Temperate House
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11 things you didn't know about the Temperate House

We have thrown open the doors to the world’s largest glasshouse after five years of painstaking restoration. Here are 11 little-known facts behind the beautiful façade.
5 April 2018
Blog team: 
Meryl Westlake

Did you know?

1. We used a tent structure large enough to cover three Boeing 747s to enclose the Temperate House.

2. Blue tits have often nested in the electric horn installed for air-raid warnings during World War II.

(We have also welcomed house sparrows, blackbirds, robins, hedge sparrows, wrens, chaffinches, song thrushes, starlings and even a tawny owl).

3. The original building used green glass to stop the scorching impact from the sun- but it didn’t work!

4. 5,280 litres of paint was used in this restoration, enough to cover four football pitches.

5. In 1950, the Chilean wine palm fruited and flowered for the first time- 100 years after the original seeds were collected in Chile.

6. This restoration will take 1,731 days to complete.

7. The Strelitzia, or birds of paradise flower was first introduced to Europe in 1773 by Kew’s earliest plant collector, Francis Masson. You can see three species of it in the glasshouse today.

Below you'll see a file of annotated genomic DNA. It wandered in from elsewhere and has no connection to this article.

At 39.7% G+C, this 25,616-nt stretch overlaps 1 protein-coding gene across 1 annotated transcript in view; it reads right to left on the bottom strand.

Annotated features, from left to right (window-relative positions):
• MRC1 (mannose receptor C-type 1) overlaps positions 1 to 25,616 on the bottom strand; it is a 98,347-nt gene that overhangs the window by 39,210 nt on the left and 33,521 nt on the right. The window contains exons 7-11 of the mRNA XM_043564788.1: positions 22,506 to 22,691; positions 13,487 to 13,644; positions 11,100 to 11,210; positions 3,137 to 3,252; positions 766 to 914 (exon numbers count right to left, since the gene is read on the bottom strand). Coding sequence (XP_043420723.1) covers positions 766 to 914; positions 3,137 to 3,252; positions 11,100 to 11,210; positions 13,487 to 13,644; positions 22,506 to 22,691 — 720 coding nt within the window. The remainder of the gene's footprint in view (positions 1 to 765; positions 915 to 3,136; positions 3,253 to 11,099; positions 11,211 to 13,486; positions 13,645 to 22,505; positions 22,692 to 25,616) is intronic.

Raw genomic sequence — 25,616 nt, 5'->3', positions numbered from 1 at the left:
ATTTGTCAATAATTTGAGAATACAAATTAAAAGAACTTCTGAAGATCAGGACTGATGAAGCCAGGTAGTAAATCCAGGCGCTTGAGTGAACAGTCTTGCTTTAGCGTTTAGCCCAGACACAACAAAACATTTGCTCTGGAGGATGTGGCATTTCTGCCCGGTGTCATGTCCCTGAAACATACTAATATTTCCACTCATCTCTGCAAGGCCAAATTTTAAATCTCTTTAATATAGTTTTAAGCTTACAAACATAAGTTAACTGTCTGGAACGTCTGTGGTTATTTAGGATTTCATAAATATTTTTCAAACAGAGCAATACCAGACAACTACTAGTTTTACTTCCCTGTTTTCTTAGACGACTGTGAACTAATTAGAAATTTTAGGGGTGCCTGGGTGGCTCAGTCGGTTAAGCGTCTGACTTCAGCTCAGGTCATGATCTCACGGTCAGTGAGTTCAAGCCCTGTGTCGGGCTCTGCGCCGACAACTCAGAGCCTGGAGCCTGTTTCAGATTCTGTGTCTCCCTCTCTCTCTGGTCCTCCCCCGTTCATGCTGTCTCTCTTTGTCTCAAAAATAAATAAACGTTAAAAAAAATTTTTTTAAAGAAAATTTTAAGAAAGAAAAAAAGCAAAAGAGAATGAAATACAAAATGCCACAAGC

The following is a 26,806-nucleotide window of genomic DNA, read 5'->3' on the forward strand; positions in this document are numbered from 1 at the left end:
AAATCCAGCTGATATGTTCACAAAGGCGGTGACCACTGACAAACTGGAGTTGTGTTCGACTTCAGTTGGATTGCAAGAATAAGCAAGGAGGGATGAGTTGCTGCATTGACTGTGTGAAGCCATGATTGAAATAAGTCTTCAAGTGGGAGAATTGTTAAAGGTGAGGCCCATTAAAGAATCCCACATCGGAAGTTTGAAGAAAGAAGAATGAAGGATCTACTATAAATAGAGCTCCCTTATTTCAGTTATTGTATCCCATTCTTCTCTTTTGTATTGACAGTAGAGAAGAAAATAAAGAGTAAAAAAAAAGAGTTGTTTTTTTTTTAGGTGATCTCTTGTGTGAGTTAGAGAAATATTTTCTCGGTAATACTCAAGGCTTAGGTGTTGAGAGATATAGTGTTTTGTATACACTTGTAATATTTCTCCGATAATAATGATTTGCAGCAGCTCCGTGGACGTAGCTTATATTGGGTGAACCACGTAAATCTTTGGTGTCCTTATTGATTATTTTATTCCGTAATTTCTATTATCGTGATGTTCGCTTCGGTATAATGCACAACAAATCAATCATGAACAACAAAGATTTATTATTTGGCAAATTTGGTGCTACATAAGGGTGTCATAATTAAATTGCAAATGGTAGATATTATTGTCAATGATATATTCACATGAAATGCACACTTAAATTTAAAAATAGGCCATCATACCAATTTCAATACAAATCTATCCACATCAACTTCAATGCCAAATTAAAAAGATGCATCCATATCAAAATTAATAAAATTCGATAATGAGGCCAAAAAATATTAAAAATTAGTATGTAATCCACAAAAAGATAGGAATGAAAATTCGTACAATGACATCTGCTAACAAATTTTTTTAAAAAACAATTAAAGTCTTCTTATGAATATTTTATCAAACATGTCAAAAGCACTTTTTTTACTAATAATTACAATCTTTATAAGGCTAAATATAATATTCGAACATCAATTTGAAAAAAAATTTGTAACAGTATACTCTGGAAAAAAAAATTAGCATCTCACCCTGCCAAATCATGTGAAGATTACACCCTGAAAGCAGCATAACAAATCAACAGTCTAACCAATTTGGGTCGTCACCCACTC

8. 45 miles of draught excluder were used in reconstruction during the 1970’s.  

9. William Hooker (director of Kew 1841-1865) never saw the finished Temperate House. He died two years before the completion of his grand project.

10. The scaffolding required over the five years was equivalent to the length of M25.

11. There are around 10,000 plants from 1,500 species in the restored Temperate House including some of the rarest and most threatened on earth.

Book your ticket to visit the greatest glasshouse on earth this summer.

Temperate House interior
Camellia Pitardii
A facade on the Temperate House